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    Hydration: The Key to Exercise Success

    Quench your thirst safely this summer and avoid dehydration.
    WebMD Feature
    Reviewed by Matthew Hoffman, MD

    As a seasoned marathon runner, 36-year-old Jeri Salazar has her hydration needs down to a science. And well she should. In addition to being an executive at Disney, this Irvine, Calif., resident is also the Team in Training Marathon Coach for South Orange County and often preaches what she practices to a group of novice runners.

    "I drink 64 ounces of water each and every day so I'm always in a well-hydrated state," she tells WebMD. In two days before the recent Boston Marathon, she included a sports drink replete with electrolytes as part her daily fluid diet. "I figured that getting the extra sodium and potassium in my system couldn't hurt, especially considering what a "salty" sweater I am," she says.

    Turns out, that was a good call at this year's Boston marathon. An unusually large number of runners were treated for dehydration because the temperature reached 72 degrees. Fortunately, Salazar was not one of them.

    But alas, dehydation is not the only problem that athletes may acquire. Too much water can cause a condition called hyponatremia which means that your sodium levels are too low. That's why it's crucial for athletes to strike the proper balance when it comes to hydration. Whether you're a marathon runner like Salazar or a weekend warrior, knowing precisely how much fluid to consume before, during, and after workouts -- especially in the heat of the summer - can help stave off both conditions.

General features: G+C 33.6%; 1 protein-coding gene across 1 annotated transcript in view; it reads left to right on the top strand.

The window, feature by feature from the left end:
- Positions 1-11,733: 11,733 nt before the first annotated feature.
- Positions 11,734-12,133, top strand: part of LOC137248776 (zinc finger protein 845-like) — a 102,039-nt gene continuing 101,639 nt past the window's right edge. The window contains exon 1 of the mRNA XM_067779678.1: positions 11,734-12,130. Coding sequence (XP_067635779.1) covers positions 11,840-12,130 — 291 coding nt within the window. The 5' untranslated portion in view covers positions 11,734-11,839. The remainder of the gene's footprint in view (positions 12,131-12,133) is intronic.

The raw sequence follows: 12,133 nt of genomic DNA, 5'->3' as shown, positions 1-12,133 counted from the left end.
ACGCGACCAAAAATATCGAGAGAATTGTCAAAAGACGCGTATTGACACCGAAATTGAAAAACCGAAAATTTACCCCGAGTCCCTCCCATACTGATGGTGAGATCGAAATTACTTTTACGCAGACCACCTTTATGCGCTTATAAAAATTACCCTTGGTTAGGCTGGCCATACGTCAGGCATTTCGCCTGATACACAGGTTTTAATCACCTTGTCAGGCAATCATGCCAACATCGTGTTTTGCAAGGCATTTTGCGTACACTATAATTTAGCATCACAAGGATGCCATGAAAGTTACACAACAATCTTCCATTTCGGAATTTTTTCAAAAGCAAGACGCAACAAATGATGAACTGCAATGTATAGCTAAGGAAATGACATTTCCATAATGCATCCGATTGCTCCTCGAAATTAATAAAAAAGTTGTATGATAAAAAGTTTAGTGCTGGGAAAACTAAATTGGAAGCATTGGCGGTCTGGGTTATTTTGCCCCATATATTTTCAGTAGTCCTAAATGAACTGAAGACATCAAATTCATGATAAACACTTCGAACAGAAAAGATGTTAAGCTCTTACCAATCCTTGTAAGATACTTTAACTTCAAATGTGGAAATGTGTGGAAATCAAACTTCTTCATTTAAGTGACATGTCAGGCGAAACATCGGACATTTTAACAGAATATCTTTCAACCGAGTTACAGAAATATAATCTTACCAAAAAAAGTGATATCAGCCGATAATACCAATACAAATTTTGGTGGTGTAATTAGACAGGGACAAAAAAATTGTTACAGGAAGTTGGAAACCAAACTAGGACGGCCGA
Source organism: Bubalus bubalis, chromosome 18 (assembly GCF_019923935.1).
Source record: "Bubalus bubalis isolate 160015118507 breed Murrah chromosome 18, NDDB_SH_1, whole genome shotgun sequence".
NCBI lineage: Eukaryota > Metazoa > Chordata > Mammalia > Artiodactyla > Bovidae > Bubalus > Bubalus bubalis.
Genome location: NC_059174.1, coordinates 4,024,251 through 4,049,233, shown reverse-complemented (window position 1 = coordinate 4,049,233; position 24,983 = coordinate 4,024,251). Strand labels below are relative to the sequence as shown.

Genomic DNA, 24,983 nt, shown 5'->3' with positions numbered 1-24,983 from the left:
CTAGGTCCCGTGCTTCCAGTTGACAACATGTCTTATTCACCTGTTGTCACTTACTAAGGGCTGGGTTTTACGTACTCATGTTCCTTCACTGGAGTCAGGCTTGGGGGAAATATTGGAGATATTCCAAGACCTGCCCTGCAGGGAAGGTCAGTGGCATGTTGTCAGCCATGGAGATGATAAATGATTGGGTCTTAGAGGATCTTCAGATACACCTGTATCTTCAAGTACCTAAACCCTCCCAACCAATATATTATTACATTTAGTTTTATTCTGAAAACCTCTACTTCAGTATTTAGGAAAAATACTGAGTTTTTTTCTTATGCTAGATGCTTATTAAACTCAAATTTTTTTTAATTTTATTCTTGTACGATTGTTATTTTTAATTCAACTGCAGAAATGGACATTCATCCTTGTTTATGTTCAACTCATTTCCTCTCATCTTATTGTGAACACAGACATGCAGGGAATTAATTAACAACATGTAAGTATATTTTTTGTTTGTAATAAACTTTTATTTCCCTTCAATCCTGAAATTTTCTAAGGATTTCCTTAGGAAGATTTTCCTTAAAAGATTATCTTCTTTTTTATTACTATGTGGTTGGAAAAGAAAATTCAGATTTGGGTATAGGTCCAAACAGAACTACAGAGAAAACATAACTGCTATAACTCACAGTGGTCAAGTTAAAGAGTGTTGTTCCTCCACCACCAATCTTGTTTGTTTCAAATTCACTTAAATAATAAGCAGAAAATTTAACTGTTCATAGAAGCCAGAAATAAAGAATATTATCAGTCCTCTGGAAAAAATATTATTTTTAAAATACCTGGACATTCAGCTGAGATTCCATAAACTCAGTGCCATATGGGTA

Hydration in the Heat

    "Staying hydrated is fundamentally important to a successful summer exercise regimen, in fact, for any activity," says Survivor consultant Adrian Cohen, MD, of Neutral Bay, Australia. As the medical advisor for many reality shows, including Survivor and Eco Challenge, Cohen has seen firsthand the havoc that dehydration can wreak on performers and performance. "Whilst we tend to focus on hard, sweaty workouts and long jogging sessions, even a brisk walk or a scratch basketball game in the hotter weather puts demands on the human body, and without the 'fuel' (water) the engine runs dry," says Cohen, author of several books including Survivor First Aid.

    Successful, balanced hydration starts with prepping yourself for exercising in the heat, says New York City- based sports medicine expert Lewis G. Maharam, MD. "Take 10 days to two weeks to get used to hot weather, building workout intensity and duration gradually," he says. Engage in higher-intensity activities during cooler morning hours and do easier work during the heat of the afternoon, he suggests.

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